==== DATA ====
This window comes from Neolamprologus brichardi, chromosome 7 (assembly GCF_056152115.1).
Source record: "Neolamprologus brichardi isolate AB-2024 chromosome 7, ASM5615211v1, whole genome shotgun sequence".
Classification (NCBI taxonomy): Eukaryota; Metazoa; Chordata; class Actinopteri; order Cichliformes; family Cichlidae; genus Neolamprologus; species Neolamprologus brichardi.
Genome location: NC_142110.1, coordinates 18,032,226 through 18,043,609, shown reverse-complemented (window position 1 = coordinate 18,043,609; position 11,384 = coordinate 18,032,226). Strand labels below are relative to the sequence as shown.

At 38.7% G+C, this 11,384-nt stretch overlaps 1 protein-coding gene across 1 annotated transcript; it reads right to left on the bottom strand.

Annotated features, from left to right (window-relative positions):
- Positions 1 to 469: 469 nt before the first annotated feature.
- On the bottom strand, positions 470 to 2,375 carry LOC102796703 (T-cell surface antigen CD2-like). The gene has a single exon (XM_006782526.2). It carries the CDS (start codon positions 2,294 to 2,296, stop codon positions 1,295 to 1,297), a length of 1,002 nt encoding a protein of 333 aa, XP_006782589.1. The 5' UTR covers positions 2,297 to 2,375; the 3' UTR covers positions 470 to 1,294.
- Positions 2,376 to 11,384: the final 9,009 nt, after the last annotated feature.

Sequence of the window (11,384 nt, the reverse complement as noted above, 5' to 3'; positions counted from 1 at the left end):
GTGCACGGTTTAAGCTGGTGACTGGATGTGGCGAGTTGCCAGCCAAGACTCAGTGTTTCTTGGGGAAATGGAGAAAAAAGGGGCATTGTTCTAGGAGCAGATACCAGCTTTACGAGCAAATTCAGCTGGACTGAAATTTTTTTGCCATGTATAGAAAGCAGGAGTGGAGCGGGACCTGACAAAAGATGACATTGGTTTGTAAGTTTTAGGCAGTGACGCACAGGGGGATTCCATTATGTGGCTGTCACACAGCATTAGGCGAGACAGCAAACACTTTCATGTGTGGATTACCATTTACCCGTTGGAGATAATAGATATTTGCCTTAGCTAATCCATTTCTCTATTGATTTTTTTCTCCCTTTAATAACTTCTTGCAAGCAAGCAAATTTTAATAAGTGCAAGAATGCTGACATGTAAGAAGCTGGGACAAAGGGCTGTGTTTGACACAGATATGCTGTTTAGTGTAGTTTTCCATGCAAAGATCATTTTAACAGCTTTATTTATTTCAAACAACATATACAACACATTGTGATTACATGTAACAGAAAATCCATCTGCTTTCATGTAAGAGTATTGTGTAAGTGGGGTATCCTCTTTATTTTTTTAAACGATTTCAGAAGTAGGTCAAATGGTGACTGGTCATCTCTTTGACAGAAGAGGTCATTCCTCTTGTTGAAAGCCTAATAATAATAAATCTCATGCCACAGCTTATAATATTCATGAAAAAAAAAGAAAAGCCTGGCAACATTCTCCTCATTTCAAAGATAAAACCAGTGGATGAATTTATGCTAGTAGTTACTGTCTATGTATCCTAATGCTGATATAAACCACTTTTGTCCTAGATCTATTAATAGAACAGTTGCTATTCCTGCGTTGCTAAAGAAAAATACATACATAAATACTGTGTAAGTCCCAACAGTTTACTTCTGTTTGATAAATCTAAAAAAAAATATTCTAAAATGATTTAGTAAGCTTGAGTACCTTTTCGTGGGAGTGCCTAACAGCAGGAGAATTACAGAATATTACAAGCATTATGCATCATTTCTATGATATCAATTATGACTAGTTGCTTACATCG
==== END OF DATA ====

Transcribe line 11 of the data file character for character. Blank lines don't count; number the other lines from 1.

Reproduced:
GTGCACGGTTTAAGCTGGTGACTGGATGTGGCGAGTTGCCAGCCAAGACTCAGTGTTTCTTGGGGAAATGGAGAAAAAAGGGGCATTGTTCTAGGAGCAGATACCAGCTTTACGAGCAAATTCAGCTGGACTGAAATTTTTTTGCCATGTATAGAAAGCAGGAGTGGAGCGGGACCTGACAAAAGATGACATTGGTTTGTAAGTTTTAGGCAGTGACGCACAGGGGGATTCCATTATGTGGCTGTCACACAGCATTAGGCGAGACAGCAAACACTTTCATGTGTGGATTACCATTTACCCGTTGGAGATAATAGATATTTGCCTTAGCTAATCCATTTCTCTATTGATTTTTTTCTCCCTTTAATAACTTCTTGCAAGCAAGCAAATTTTAATAAGTGCAAGAATGCTGACATGTAAGAAGCTGGGACAAAGGGCTGTGTTTGACACAGATATGCTGTTTAGTGTAGTTTTCCATGCAAAGATCATTTTAACAGCTTTATTTATTTCAAACAACATATACAACACATTGTGATTACATGTAACAGAAAATCCATCTGCTTTCATGTAAGAGTATTGTGTAAGTGGGGTATCCTCTTTATTTTTTTAAACGATTTCAGAAGTAGGTCAAATGGTGACTGGTCATCTCTTTGACAGAAGAGGTCATTCCTCTTGTTGAAAGCCTAATAATAATAAATCTCATGCCACAGCTTATAATATTCATGAAAAAAAAAGAAAAGCCTGGCAACATTCTCCTCATTTCAAAGATAAAACCAGTGGATGAATTTATGCTAGTAGTTACTGTCTATGTATCCTAATGCTGATATAAACCACTTTTGTCCTAGATCTATTAATAGAACAGTTGCTATTCCTGCGTTGCTAAAGAAAAATACATACATAAATACTGTGTAAGTCCCAACAGTTTACTTCTGTTTGATAAATCTAAAAAAAAATATTCTAAAATGATTTAGTAAGCTTGAGTACCTTTTCGTGGGAGTGCCTAACAGCAGGAGAATTACAGAATATTACAAGCATTATGCATCATTTCTATGATATCAATTATGACTAGTTGCTTACATCG